29 December, Thursday – The Wait is Over

Dec 29 – Memorial for St. Thomas Becket, bishop, martyr

Thomas (1118-1170) was of Norman ancestry. He was educated at Merton Priory, Paris, Bologna, and Auxerre. He was a civil and canon lawyer, a soldier and officer. He was archdeacon of Canterbury, and was a Friend of King Henry II, as well as Chancellor of England. He was ordained in 1162 and was appointed archbishop of Canterbury the next day. He opposed the King’s interference in ecclesiastical matters. He was exiled several times, and was eventually murdered (and martyred) in 1170 in the Cathedral at Canterbury, England.

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1 John 2:3-11

We can be sure that we know God
only by keeping his commandments.
Anyone who says, ‘I know him’,
and does not keep his commandments,
is a liar,
refusing to admit the truth.
But when anyone does obey what he has said,
God’s love comes to perfection in him.
We can be sure that we are in God
only when the one who claims to be living in him
is living the same kind of life as Christ lived.
My dear people,
this is not a new commandment that I am writing to tell you,
but an old commandment
that you were given from the beginning,
the original commandment which was the message brought to you.
Yet in another way, what I am writing to you,
and what is being carried out in your lives as it was in his,
is a new commandment;
because the night is over
and the real light is already shining.
Anyone who claims to be in the light
but hates his brother
is still in the dark.
But anyone who loves his brother is living in the light
and need not be afraid of stumbling;
unlike the man who hates his brother and is in the darkness,
not knowing where he is going,
because it is too dark to see.

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Luke 2:22-35

When the day came for them to be purified as laid down by the Law of Moses, the parents of Jesus took him up to Jerusalem to present him to the Lord – observing what stands written in the Law of the Lord: Every first-born male must be consecrated to the Lord – and also to offer in sacrifice, in accordance with what is said in the Law of the Lord, a pair of turtledoves or two young pigeons. Now in Jerusalem there was a man named Simeon. He was an upright and devout man; he looked forward to Israel’s comforting and the Holy Spirit rested on him. It had been revealed to him by the Holy Spirit that he would not see death until he had set eyes on the Christ of the Lord. Prompted by the Spirit he came to the Temple and when the parents brought in the child Jesus to do for him what the Law required, he took him into his arms and blessed God; and he said:

‘Now, Master, you can let your servant go in peace,
just as you promised;
because my eyes have seen the salvation
which you have prepared for all the nations to see,
a light to enlighten the pagans
and the glory of your people Israel.’

As the child’s father and mother stood there wondering at the things that were being said about him, Simeon blessed them and said to Mary his mother, ‘You see this child: he is destined for the fall and for the rising of many in Israel, destined to be a sign that is rejected – and a sword will pierce your own soul too – so that the secret thoughts of many may be laid bare.’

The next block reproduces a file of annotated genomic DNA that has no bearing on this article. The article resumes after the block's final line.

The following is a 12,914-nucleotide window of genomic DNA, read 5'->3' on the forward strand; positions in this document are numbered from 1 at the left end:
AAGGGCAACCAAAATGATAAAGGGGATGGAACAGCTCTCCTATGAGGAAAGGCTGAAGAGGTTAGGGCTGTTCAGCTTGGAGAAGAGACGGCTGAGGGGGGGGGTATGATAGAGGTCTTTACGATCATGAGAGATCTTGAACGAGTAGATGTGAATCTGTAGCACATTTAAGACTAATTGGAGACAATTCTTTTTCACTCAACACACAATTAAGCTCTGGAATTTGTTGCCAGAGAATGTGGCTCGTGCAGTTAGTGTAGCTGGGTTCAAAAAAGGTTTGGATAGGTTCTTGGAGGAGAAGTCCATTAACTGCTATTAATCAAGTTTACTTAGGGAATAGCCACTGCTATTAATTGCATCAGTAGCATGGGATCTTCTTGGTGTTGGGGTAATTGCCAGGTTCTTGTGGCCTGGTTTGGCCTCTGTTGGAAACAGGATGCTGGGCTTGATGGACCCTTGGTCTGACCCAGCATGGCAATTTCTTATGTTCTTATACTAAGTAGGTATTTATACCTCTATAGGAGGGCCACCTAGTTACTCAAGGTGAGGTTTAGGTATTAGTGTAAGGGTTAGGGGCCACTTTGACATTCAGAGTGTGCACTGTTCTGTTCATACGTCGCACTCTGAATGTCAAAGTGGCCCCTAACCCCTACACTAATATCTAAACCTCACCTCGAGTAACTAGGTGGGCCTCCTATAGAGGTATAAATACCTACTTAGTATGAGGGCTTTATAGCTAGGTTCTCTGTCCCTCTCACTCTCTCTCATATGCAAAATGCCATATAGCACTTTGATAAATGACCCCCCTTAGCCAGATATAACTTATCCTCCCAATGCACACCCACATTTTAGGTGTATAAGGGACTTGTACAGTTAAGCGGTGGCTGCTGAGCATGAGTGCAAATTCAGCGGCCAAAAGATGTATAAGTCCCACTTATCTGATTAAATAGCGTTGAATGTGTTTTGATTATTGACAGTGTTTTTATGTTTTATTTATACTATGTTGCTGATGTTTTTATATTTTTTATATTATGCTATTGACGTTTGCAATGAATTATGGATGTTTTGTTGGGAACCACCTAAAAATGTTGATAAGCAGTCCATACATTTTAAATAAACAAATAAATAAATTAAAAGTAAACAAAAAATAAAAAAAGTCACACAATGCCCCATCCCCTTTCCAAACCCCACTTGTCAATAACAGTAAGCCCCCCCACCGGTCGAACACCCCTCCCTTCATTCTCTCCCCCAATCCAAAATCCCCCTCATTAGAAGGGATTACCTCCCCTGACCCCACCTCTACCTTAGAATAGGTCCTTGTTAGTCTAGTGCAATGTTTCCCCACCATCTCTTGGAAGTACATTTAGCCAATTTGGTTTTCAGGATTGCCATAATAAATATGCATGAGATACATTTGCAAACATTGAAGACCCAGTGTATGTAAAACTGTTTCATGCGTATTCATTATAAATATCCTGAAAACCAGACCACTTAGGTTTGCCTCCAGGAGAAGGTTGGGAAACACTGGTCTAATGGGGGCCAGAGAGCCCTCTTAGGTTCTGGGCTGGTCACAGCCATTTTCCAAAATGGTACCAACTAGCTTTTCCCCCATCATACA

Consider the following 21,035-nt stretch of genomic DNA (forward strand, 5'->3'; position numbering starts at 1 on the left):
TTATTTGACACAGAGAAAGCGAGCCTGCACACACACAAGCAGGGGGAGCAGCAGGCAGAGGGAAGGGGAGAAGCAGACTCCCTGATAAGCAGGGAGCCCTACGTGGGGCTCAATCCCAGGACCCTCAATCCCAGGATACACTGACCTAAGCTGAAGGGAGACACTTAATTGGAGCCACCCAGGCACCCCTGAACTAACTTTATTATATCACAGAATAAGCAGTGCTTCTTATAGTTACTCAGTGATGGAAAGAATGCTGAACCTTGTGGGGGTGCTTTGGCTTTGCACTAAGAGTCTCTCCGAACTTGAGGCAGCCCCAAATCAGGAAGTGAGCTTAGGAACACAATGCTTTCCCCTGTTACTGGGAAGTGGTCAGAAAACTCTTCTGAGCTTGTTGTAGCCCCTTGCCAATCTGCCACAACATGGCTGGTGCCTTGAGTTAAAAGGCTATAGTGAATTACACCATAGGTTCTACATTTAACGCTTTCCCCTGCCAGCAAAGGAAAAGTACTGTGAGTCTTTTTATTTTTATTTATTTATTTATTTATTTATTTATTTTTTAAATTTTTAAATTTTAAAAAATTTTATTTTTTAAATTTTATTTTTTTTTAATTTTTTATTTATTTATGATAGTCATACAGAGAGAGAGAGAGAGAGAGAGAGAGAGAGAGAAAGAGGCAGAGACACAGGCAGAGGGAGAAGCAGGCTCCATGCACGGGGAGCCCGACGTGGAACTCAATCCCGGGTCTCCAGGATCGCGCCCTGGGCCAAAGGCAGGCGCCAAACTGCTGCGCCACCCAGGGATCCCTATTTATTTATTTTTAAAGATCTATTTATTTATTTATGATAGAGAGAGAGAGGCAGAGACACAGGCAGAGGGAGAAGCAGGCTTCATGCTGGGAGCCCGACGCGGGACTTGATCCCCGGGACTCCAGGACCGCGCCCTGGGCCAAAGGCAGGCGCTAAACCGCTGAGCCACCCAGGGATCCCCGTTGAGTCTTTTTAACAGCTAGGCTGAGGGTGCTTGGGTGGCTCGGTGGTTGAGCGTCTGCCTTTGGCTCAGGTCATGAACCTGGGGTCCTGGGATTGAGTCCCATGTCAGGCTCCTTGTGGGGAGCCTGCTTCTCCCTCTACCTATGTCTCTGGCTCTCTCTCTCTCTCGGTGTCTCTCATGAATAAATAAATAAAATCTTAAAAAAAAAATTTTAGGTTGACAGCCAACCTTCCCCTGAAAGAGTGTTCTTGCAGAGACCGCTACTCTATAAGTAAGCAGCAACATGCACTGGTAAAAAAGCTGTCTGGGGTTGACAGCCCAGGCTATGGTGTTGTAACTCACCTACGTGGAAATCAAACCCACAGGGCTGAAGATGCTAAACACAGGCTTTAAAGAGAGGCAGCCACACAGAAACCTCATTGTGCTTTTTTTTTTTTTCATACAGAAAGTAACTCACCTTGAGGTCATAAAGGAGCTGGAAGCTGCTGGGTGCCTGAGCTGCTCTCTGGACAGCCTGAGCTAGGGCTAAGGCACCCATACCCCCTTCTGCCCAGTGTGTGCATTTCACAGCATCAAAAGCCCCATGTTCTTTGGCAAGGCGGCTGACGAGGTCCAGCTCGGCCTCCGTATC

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Your word has been fulfilled

The day was 13 August 2016. I was in school that Saturday morning, overseeing the setting up of a carnival booth by students. Upstairs, a packed school hall was witnessing history. The whole place was pulsing with noise and I could not be sure, but I thought I heard screams and uproarious cheering coming from the hall. Moments later, a colleague walked past and announced, “He did it!”

To be very honest, I had long given up hope of Singapore garnering an Olympic gold medal. It was just one of those things that elude tiny countries like ours, no matter how wealthy we become. As a Singaporean, I felt my heart bursting with pride, and so deeply moved that a nation’s hope had been fulfilled so perfectly by a determined and gifted young man. The wait was over. We would never lament the futility of gunning for an Olympic gold ever again.

In today’s Gospel passage, Simeon had spent a lifetime waiting to glimpse his salvation. As his hair grew completely grey and his footsteps turned into a shuffle, would he have wondered whether his wait was worthwhile? Or would he have forged on with confidence that the Lord will fulfil his promise made to him? Imagine his joy when the wait was over.

Lately, I have been praying Simeon’s prayer at night, having decided out of the blue to start praying the Divine Office. I find it a beautiful prayer of thanksgiving to the Lord, as it expresses peace of mind at having accepted Jesus, joy at seeing the work of the Lord, and a humble submission to God’s will. “Lord, now let your servant go in peace; your word has been fulfilled.”

(Today’s OXYGEN by Edith Koh)

Prayer: We pray that despite our wounds, we will find peace in our hearts.

Thanksgiving: We give thanks for the signs of grace that God places in our lives.

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